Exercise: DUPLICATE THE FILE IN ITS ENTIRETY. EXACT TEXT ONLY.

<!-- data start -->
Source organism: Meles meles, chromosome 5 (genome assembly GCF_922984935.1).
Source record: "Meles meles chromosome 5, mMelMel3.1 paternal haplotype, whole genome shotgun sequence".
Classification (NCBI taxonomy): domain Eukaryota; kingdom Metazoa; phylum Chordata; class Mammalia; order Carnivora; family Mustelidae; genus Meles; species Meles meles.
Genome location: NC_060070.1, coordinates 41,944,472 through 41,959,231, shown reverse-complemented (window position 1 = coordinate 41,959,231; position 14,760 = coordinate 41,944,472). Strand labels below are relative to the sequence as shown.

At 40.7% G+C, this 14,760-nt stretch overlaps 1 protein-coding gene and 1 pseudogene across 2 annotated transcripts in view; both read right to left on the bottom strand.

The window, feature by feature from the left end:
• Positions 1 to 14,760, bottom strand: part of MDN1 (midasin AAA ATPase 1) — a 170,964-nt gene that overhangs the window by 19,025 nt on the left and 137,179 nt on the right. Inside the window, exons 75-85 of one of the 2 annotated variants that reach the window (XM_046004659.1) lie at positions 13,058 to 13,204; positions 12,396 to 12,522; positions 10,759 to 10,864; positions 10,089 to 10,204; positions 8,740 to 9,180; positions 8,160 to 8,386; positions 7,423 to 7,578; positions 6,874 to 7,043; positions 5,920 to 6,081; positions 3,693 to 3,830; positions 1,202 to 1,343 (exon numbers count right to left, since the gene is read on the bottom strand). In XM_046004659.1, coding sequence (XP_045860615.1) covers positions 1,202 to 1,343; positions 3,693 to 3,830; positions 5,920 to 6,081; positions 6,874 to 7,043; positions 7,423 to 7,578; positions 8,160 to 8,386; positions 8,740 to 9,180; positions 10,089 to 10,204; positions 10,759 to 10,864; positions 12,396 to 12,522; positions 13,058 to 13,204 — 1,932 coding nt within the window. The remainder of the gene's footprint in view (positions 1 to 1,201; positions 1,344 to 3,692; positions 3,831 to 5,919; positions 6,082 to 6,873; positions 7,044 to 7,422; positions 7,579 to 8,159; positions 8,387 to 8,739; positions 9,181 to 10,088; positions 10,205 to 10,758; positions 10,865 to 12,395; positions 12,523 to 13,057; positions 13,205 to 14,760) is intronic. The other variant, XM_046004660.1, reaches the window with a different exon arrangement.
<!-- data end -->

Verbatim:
Source organism: Meles meles, chromosome 5 (genome assembly GCF_922984935.1).
Source record: "Meles meles chromosome 5, mMelMel3.1 paternal haplotype, whole genome shotgun sequence".
Classification (NCBI taxonomy): domain Eukaryota; kingdom Metazoa; phylum Chordata; class Mammalia; order Carnivora; family Mustelidae; genus Meles; species Meles meles.
Genome location: NC_060070.1, coordinates 41,944,472 through 41,959,231, shown reverse-complemented (window position 1 = coordinate 41,959,231; position 14,760 = coordinate 41,944,472). Strand labels below are relative to the sequence as shown.

At 40.7% G+C, this 14,760-nt stretch overlaps 1 protein-coding gene and 1 pseudogene across 2 annotated transcripts in view; both read right to left on the bottom strand.

The window, feature by feature from the left end:
• Positions 1 to 14,760, bottom strand: part of MDN1 (midasin AAA ATPase 1) — a 170,964-nt gene that overhangs the window by 19,025 nt on the left and 137,179 nt on the right. Inside the window, exons 75-85 of one of the 2 annotated variants that reach the window (XM_046004659.1) lie at positions 13,058 to 13,204; positions 12,396 to 12,522; positions 10,759 to 10,864; positions 10,089 to 10,204; positions 8,740 to 9,180; positions 8,160 to 8,386; positions 7,423 to 7,578; positions 6,874 to 7,043; positions 5,920 to 6,081; positions 3,693 to 3,830; positions 1,202 to 1,343 (exon numbers count right to left, since the gene is read on the bottom strand). In XM_046004659.1, coding sequence (XP_045860615.1) covers positions 1,202 to 1,343; positions 3,693 to 3,830; positions 5,920 to 6,081; positions 6,874 to 7,043; positions 7,423 to 7,578; positions 8,160 to 8,386; positions 8,740 to 9,180; positions 10,089 to 10,204; positions 10,759 to 10,864; positions 12,396 to 12,522; positions 13,058 to 13,204 — 1,932 coding nt within the window. The remainder of the gene's footprint in view (positions 1 to 1,201; positions 1,344 to 3,692; positions 3,831 to 5,919; positions 6,082 to 6,873; positions 7,044 to 7,422; positions 7,579 to 8,159; positions 8,387 to 8,739; positions 9,181 to 10,088; positions 10,205 to 10,758; positions 10,865 to 12,395; positions 12,523 to 13,057; positions 13,205 to 14,760) is intronic. The other variant, XM_046004660.1, reaches the window with a different exon arrangement.